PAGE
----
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Get the jump on taxes

February 29, 2008

Aside from getting a root canal or visiting the DMV, few activities are more unpleasant than filing income taxes. It gets more complicated every year and what's worse, if you've put off organizing your paperwork until the last minute, you risk missing deadlines and making costly mistakes.

Here are a few tips to minimize the pain:

Meet all IRS deadlines. Postmark or electronically file your 2007 tax return no later than April 15. If you owe taxes and don't file on time, you'll be hit with a late-payment penalty of 4.5 percent of the tax owed for each partial or full month you're late, plus interest. As long as you meet the filing deadline - even if only to request an extension - the late-payment penalty drops to 0.5 percent plus interest.

Get organized. If you've just been dumping receipts in a shoebox, it might take awhile to sort everything out. Tax completion software packages like TurboTax (www.turbotax.com) and TaxCut (www.taxcut.com) can help you organize your records, as can guidebooks from companies like Ernst & Young and PricewaterhouseCoopers.

Jumpstart next year's paperwork by beginning to organize your financial files now. Visa's free personal financial management site, Practical Money Skills for Life, features an interactive, downloadable tool called My Budget Planner to help you categorize and track income and expenses (www.practicalmoneyskills.com/mybudget).

Know your deductions. Because the tax code changes every year, scan the IRS Website for updates before diving in (www.irs.gov/individuals). Many of your questions are likely answered in the Frequently Asked Questions section. Another good resource is Kiplinger.com's Taxopedia (www.kiplinger.com/taxcenter), a comprehensive list of allowable business and personal deductions.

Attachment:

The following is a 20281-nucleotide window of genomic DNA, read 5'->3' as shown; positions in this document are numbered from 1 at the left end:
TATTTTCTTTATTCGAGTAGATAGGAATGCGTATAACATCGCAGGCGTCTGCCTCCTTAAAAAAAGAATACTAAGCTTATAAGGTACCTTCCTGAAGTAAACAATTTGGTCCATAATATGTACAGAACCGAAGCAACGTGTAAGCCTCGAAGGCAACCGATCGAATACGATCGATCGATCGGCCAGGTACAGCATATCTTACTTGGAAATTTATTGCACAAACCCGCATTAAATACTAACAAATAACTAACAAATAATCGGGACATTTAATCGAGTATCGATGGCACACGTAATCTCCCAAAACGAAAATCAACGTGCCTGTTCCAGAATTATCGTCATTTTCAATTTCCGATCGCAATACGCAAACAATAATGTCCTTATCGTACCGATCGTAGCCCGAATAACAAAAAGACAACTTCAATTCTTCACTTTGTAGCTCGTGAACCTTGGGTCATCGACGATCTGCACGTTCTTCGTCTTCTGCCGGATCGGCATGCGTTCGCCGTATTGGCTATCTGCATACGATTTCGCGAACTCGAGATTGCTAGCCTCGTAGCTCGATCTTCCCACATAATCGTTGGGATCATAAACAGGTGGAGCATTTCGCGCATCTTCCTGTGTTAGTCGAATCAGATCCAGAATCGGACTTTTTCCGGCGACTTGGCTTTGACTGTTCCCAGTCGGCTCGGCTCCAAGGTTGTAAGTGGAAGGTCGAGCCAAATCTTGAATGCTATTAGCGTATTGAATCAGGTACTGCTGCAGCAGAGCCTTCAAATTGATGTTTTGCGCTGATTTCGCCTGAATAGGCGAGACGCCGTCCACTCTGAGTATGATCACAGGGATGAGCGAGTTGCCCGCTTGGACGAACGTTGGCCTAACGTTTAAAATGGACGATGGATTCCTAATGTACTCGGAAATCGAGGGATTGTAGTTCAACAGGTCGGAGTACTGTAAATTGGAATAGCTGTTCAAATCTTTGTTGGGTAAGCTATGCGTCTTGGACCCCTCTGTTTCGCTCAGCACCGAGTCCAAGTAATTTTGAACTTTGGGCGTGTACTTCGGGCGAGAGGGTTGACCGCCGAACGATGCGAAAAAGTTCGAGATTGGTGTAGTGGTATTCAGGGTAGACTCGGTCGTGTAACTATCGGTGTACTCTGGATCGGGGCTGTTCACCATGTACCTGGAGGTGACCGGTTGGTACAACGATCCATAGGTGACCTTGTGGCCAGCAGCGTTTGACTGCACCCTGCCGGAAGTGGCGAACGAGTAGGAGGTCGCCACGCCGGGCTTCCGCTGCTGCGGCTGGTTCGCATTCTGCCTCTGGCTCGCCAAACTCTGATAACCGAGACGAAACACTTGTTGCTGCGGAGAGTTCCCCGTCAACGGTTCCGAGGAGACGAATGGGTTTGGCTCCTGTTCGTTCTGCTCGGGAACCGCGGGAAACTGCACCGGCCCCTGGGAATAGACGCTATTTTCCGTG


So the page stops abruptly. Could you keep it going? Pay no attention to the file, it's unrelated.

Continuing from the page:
Ask for help. If calculating your own taxes is too confusing or time-consuming, consider hiring a professional. Options include franchise tax preparation chains such as Jackson Hewitt, enrolled agents (tax professionals who've passed an IRS-administered exam), certified public accountants and tax attorneys.

Depending on your return's complexity and how well-organized your files are, professional help might cost less than $100 or many times that amount. However, a sharp preparer may be able to save you a bundle by finding credits or deductions you didn't know about. Don't be afraid to shop around and ask for estimates. But don't delay - many preparers are fully booked by mid-March.

Free assistance. If cost is an issue, several free tax-preparation assistance options are available for seniors, military and low- and middle-income taxpayers of all ages. The IRS sponsors two programs: the Volunteer Income Tax Assistance Program (VITA) and Tax Counseling for the Elderly (TCE). Go to the IRS site above and click on Free Tax Return Preparation to see if you qualify and for information on finding assistance.

AARP's Tax-Aide program also provides free tax preparation from volunteers to low- and middle-income taxpayers, particularly those over age 60 (www.aarp.org/money/taxaide.) And military personnel and their families worldwide can get free assistance through a program overseen by the Armed Forces Tax Council and offered through VITA. Check at your base for details.

Avoid mistakes. People in a rush often fill in incorrect, illegible or incomplete identification information, forget to sign and date the return, don't attach needed documentation or make math errors. Double-check everything.

My best suggestion is don't wait until the last minute to file. Like death and the DMV, taxes are inevitable - better to just get it over with and move on to something more enjoyable.

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This article is intended to provide general information and should not be considered health, legal, tax or financial advice. It's always a good idea to consult a tax or financial advisor for specific information on how certain laws apply to your situation and about your individual financial situation.

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